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Astros: 3 reasons why you shouldn’t give up on Myles Straw

HOUSTON, TEXAS - APRIL 08: Myles Straw #3 of the Houston Astros in action against the Oakland Athletics at Minute Maid Park on April 08, 2021 in Houston, Texas. (Photo by Carmen Mandato/Getty Images)
HOUSTON, TEXAS - APRIL 08: Myles Straw #3 of the Houston Astros in action against the Oakland Athletics at Minute Maid Park on April 08, 2021 in Houston, Texas. (Photo by Carmen Mandato/Getty Images) /
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The Houston Astros and fans were blessed with the talent and ability of George Springer from 2014 to 2020, and by the looks of the 2021 season, it is evident that Myles Straw will be the man moving forward for this season and possible years to come. There are other possibilities brewing in the farm system with Pedro Leon being signed out of Cuba, but Straw is the starting centerfielder right now.

Astros’ fans have had their minds engraved by the overall accolades that Springer collected, that they want to see the next man step up and replicate it. There wasn’t a centerfielder on the market last offseason that was worth the cost for talent to replace Springer, while he was the best option in free agency. As Straw is a totally different player, there are reasons why fans shouldn’t be so quick to give up on his ability.

While the Astros are struggling in all categories, here are 3 reasons to not count out Myles Straw.

From an analytical outlook, there is much more behind a player’s batting average, on-base percentage and OPS that you need to look at the overall percentages behind a hitter’s swing. As Straw isn’t a hitter with a lot of pop, it would behoove fans to realize Straw and Springer are two totally different players that benefit from different parts of the game.

1. Getting unlucky at the plate.

From a right-handed swing that doesn’t rely on much power, Straw has 11 hits in 55 at bats thus far. While not having an extra base hit through 16 games, he missed Wednesday’s game, as he dealt with side effects from the COVID-19 vaccine. The centerfielder is currently hitting .200/.262/.200 in 61 plate appearances.

Although not looking great on paper, Baseball Savant shows more behind the swings of hitter. As Straw is showing diligence with a low chase and whiff percentages, the right-hander has a higher expected batting average at the plate than the league average. The fact is that Straw isn’t a hard ball hitter, because that’s not the player that he is; he looks to spray singles across the outfield as a push hitter. While power isn’t hit best strong suit, don’t look to slugging and an overly high OPS when analyzing Straw’s numbers.

Related Story. Myles Straw most likely to have breakout season. light

2. Regression to the mean.

Almost all players even out throughout a season; that could be regressing to the league average or building up to it. For a player like Straw, he has never played more than 56 games in a season, and as early 2021 is looking like 2020, progression needs to be understood about Astros’ hitters.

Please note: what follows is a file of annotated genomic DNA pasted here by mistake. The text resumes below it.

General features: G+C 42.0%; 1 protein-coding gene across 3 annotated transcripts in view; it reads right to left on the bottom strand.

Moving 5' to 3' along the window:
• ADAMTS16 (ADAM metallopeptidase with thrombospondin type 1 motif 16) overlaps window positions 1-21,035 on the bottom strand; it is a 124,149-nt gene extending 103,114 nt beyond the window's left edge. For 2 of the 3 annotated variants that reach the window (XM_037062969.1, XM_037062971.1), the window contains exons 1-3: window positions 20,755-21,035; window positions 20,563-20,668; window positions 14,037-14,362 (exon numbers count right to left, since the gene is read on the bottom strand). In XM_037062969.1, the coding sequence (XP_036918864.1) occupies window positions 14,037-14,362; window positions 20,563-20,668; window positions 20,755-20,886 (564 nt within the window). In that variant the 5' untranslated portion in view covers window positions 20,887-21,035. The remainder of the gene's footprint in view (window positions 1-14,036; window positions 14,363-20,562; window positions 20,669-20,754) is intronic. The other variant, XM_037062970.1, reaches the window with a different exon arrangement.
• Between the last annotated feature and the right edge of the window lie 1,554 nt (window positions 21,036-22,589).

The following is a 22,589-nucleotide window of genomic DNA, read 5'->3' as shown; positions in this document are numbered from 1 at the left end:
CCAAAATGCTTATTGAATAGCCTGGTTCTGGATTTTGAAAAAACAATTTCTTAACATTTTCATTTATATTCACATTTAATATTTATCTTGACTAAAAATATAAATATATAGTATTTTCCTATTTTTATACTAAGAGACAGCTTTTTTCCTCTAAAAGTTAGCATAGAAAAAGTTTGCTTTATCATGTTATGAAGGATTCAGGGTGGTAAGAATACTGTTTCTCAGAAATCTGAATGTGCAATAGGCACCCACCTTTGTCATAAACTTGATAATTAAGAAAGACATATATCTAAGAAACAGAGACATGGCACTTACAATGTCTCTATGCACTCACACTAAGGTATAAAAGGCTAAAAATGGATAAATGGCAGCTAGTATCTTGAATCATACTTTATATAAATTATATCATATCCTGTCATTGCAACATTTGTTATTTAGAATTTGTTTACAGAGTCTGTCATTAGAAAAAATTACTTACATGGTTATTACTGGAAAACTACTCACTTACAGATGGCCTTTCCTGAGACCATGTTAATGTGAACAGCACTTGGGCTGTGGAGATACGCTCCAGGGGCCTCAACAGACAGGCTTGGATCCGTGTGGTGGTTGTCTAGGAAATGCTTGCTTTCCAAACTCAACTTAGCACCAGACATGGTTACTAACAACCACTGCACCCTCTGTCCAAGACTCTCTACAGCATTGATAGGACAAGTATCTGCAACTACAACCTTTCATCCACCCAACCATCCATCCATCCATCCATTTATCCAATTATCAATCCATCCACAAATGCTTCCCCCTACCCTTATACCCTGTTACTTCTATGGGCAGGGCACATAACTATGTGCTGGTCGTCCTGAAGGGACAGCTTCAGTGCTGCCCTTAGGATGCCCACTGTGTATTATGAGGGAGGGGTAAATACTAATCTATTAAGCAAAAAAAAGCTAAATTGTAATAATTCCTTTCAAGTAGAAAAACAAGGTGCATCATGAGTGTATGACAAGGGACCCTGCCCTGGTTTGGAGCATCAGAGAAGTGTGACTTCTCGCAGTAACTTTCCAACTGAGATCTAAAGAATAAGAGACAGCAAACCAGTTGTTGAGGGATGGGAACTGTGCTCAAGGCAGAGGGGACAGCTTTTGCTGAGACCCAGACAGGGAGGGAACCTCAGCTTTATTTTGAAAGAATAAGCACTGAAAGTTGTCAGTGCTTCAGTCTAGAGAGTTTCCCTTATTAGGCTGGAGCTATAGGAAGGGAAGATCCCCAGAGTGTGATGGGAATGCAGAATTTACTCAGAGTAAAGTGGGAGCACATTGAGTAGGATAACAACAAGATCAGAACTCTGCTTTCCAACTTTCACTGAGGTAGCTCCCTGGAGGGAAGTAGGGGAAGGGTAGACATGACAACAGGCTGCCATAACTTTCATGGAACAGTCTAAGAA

The bats will come around just like Manager Dusty Baker has said many of times, but when looking at Straw in a bigger sample size, all of his hitting numbers are closer to the league average like in 2019. Straw only has one pulled swing all season, which is interesting in this current game of baseball, but the lost numbers from Springer’s bat have to be picked up else where in someone like Yordan Alvarez who returned to the lineup in 2021.

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3. Will have more experience down the stretch.

As Springer called centerfield home for about six years at Minute Maid Park, Straw was never given that surplus of opportunities to get experience at the major league level. While Jake Marisnick was the go-to fourth outfielder until he was traded before the 2020 season, Straw only played in 98 games for the Astros before taking the starting reigns.

This does seem like a larger sample size, but Baseball Reference doesn’t show the totals of those games being starts or defensive adjustments. It takes time to get adjusted to the major league level and can be hard to hone a certain approach at the plate, but over more at bats, Straw can get closer to those league averages.

Defensive approaches look to be an early struggle as well, but for Bryan Abreu to call Straw out to the media is something worth discussing privately. Bench coaches usually tell outfielders where they need to stand and adjust to, but with the ball moving much faster in thin air, Straw wasn’t in the perfect position for a missed grab in Tuesday’s game.

Next. The bats are getting unlucky. dark

This article comes as a response to many fans showing their displeasure with the Astros on social media. While everyone has their right to show their opinion to their favorite team, it is worth noting that Astros’ fans have a model for a perfect centerfielder and that model now plays in Toronto. Straw has the talent to be effective at different things than that of Springer, and this doesn’t come as a list of excused issues, but analysis worth thinking about when making a judgement.

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